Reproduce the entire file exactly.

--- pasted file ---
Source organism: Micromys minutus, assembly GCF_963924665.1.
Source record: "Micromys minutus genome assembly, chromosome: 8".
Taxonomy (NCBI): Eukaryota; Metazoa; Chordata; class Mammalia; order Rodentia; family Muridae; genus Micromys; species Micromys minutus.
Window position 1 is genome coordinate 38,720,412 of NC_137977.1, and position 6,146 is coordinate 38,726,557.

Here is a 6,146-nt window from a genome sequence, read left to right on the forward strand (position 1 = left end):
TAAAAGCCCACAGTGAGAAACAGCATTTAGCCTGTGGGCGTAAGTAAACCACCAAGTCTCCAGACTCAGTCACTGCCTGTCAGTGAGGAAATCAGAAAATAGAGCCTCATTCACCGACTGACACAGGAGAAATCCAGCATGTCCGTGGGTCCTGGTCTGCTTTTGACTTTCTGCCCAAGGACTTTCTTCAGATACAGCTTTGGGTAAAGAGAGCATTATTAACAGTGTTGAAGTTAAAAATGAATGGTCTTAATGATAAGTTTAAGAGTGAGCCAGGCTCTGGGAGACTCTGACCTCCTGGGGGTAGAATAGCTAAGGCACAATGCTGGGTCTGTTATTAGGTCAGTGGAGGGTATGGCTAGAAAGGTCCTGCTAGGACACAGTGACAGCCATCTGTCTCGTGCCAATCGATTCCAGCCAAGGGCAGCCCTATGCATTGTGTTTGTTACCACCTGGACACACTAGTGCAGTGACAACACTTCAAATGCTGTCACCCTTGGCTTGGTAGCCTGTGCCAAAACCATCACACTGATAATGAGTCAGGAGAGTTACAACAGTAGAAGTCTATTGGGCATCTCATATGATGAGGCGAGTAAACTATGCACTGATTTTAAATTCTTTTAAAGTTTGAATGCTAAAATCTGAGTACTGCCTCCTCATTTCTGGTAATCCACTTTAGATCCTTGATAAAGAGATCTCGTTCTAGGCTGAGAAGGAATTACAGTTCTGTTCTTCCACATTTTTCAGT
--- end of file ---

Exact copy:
Source organism: Micromys minutus, assembly GCF_963924665.1.
Source record: "Micromys minutus genome assembly, chromosome: 8".
Taxonomy (NCBI): Eukaryota; Metazoa; Chordata; class Mammalia; order Rodentia; family Muridae; genus Micromys; species Micromys minutus.
Window position 1 is genome coordinate 38,720,412 of NC_137977.1, and position 6,146 is coordinate 38,726,557.

Here is a 6,146-nt window from a genome sequence, read left to right on the forward strand (position 1 = left end):
TAAAAGCCCACAGTGAGAAACAGCATTTAGCCTGTGGGCGTAAGTAAACCACCAAGTCTCCAGACTCAGTCACTGCCTGTCAGTGAGGAAATCAGAAAATAGAGCCTCATTCACCGACTGACACAGGAGAAATCCAGCATGTCCGTGGGTCCTGGTCTGCTTTTGACTTTCTGCCCAAGGACTTTCTTCAGATACAGCTTTGGGTAAAGAGAGCATTATTAACAGTGTTGAAGTTAAAAATGAATGGTCTTAATGATAAGTTTAAGAGTGAGCCAGGCTCTGGGAGACTCTGACCTCCTGGGGGTAGAATAGCTAAGGCACAATGCTGGGTCTGTTATTAGGTCAGTGGAGGGTATGGCTAGAAAGGTCCTGCTAGGACACAGTGACAGCCATCTGTCTCGTGCCAATCGATTCCAGCCAAGGGCAGCCCTATGCATTGTGTTTGTTACCACCTGGACACACTAGTGCAGTGACAACACTTCAAATGCTGTCACCCTTGGCTTGGTAGCCTGTGCCAAAACCATCACACTGATAATGAGTCAGGAGAGTTACAACAGTAGAAGTCTATTGGGCATCTCATATGATGAGGCGAGTAAACTATGCACTGATTTTAAATTCTTTTAAAGTTTGAATGCTAAAATCTGAGTACTGCCTCCTCATTTCTGGTAATCCACTTTAGATCCTTGATAAAGAGATCTCGTTCTAGGCTGAGAAGGAATTACAGTTCTGTTCTTCCACATTTTTCAGT